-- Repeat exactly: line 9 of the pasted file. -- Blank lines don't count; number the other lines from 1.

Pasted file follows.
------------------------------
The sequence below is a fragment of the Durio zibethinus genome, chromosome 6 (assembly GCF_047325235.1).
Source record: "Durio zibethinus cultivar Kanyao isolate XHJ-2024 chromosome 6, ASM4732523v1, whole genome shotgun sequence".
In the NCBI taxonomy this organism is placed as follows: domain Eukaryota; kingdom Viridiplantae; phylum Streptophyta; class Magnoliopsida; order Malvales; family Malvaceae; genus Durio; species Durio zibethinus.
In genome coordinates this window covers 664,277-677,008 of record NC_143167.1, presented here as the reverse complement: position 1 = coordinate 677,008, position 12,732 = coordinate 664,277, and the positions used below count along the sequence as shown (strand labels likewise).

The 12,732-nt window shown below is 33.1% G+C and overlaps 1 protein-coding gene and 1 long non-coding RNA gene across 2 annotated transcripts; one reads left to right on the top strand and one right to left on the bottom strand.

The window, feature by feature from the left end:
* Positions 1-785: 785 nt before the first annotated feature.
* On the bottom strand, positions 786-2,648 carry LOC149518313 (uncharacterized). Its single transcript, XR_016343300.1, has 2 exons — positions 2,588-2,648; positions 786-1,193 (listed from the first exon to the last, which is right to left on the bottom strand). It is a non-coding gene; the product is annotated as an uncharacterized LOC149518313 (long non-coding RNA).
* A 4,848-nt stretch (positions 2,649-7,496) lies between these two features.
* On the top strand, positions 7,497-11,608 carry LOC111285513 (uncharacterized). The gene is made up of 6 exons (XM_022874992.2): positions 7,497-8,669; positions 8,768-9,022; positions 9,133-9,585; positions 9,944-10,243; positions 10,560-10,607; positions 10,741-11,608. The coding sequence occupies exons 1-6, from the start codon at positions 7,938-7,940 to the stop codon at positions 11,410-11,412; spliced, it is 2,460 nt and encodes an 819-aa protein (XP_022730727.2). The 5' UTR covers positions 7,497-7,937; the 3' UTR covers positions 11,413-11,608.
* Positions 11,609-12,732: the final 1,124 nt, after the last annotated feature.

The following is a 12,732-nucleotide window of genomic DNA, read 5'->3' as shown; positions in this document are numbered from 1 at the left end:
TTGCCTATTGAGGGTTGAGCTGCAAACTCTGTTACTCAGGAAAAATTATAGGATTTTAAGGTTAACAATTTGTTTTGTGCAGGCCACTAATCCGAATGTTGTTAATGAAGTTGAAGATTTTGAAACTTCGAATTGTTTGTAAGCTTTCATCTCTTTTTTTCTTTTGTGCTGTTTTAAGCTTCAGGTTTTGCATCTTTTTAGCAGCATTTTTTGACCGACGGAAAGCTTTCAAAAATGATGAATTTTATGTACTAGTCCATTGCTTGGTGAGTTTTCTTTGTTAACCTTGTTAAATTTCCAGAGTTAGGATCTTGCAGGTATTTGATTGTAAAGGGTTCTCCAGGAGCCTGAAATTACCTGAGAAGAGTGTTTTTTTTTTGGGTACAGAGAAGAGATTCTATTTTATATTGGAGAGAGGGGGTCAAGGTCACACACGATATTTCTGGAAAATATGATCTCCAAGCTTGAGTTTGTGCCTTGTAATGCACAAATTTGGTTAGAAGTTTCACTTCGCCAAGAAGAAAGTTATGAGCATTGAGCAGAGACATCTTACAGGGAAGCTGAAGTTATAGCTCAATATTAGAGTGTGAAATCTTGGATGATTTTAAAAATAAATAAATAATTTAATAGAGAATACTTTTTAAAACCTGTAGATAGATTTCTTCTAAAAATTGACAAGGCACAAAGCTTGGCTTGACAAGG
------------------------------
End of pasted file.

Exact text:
* A 4,848-nt stretch (positions 2,649-7,496) lies between these two features.